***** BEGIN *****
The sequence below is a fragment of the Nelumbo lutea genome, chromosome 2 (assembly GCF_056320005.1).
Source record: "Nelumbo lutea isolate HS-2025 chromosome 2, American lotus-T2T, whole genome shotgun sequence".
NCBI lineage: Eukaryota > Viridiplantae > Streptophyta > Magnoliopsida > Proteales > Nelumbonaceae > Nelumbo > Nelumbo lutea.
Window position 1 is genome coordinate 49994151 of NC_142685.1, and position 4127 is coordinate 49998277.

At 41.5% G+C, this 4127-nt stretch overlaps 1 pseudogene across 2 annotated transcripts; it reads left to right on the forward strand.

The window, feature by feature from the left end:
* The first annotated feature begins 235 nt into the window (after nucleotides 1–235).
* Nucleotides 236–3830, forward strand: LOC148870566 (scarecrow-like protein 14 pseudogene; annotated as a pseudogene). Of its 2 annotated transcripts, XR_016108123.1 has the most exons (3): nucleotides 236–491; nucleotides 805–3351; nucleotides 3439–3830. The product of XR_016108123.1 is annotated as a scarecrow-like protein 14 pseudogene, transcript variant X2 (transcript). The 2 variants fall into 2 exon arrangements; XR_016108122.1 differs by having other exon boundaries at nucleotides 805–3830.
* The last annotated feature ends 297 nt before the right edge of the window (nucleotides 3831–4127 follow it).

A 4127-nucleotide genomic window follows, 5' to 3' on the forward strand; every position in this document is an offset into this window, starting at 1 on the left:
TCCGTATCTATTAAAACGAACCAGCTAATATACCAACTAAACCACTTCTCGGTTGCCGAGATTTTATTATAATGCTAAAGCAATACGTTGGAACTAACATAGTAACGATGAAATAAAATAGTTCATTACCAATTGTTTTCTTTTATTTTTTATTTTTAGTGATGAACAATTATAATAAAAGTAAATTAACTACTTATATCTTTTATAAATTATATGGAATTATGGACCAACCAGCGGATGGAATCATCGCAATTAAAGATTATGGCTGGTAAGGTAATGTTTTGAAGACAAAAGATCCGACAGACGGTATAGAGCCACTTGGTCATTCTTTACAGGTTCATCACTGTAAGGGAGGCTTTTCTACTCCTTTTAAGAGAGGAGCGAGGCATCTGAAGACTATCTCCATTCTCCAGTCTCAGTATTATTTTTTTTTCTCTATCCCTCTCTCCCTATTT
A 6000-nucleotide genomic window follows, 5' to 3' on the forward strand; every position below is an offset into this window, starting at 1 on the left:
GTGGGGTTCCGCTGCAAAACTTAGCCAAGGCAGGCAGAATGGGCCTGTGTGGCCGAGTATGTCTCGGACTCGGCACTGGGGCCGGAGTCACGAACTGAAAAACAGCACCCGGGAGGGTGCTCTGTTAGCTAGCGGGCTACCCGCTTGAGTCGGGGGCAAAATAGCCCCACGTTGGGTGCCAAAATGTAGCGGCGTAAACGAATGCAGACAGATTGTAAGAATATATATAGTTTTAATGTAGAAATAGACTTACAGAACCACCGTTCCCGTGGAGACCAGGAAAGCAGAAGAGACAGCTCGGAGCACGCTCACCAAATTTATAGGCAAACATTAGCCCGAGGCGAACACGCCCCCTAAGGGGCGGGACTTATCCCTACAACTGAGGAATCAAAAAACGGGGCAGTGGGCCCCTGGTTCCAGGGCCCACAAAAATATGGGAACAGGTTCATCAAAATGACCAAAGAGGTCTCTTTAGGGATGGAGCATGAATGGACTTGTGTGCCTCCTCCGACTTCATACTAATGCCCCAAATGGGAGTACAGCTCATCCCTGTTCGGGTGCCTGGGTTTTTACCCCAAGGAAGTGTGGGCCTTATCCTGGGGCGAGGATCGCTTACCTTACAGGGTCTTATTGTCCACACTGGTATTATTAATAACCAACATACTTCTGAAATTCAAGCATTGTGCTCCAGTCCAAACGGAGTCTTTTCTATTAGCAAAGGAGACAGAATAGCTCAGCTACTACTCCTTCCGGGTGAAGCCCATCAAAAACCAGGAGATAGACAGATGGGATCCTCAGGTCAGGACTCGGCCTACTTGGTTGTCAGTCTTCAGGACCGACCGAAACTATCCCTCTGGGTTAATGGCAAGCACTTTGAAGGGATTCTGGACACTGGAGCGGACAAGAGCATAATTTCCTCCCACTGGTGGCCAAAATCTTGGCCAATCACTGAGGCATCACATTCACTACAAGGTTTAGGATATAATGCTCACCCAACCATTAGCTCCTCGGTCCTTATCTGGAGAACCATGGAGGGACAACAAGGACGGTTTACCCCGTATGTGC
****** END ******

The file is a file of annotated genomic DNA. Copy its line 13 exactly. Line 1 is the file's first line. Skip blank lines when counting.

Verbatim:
GTGGGGTTCCGCTGCAAAACTTAGCCAAGGCAGGCAGAATGGGCCTGTGTGGCCGAGTATGTCTCGGACTCGGCACTGGGGCCGGAGTCACGAACTGAAAAACAGCACCCGGGAGGGTGCTCTGTTAGCTAGCGGGCTACCCGCTTGAGTCGGGGGCAAAATAGCCCCACGTTGGGTGCCAAAATGTAGCGGCGTAAACGAATGCAGACAGATTGTAAGAATATATATAGTTTTAATGTAGAAATAGACTTACAGAACCACCGTTCCCGTGGAGACCAGGAAAGCAGAAGAGACAGCTCGGAGCACGCTCACCAAATTTATAGGCAAACATTAGCCCGAGGCGAACACGCCCCCTAAGGGGCGGGACTTATCCCTACAACTGAGGAATCAAAAAACGGGGCAGTGGGCCCCTGGTTCCAGGGCCCACAAAAATATGGGAACAGGTTCATCAAAATGACCAAAGAGGTCTCTTTAGGGATGGAGCATGAATGGACTTGTGTGCCTCCTCCGACTTCATACTAATGCCCCAAATGGGAGTACAGCTCATCCCTGTTCGGGTGCCTGGGTTTTTACCCCAAGGAAGTGTGGGCCTTATCCTGGGGCGAGGATCGCTTACCTTACAGGGTCTTATTGTCCACACTGGTATTATTAATAACCAACATACTTCTGAAATTCAAGCATTGTGCTCCAGTCCAAACGGAGTCTTTTCTATTAGCAAAGGAGACAGAATAGCTCAGCTACTACTCCTTCCGGGTGAAGCCCATCAAAAACCAGGAGATAGACAGATGGGATCCTCAGGTCAGGACTCGGCCTACTTGGTTGTCAGTCTTCAGGACCGACCGAAACTATCCCTCTGGGTTAATGGCAAGCACTTTGAAGGGATTCTGGACACTGGAGCGGACAAGAGCATAATTTCCTCCCACTGGTGGCCAAAATCTTGGCCAATCACTGAGGCATCACATTCACTACAAGGTTTAGGATATAATGCTCACCCAACCATTAGCTCCTCGGTCCTTATCTGGAGAACCATGGAGGGACAACAAGGACGGTTTACCCCGTATGTGC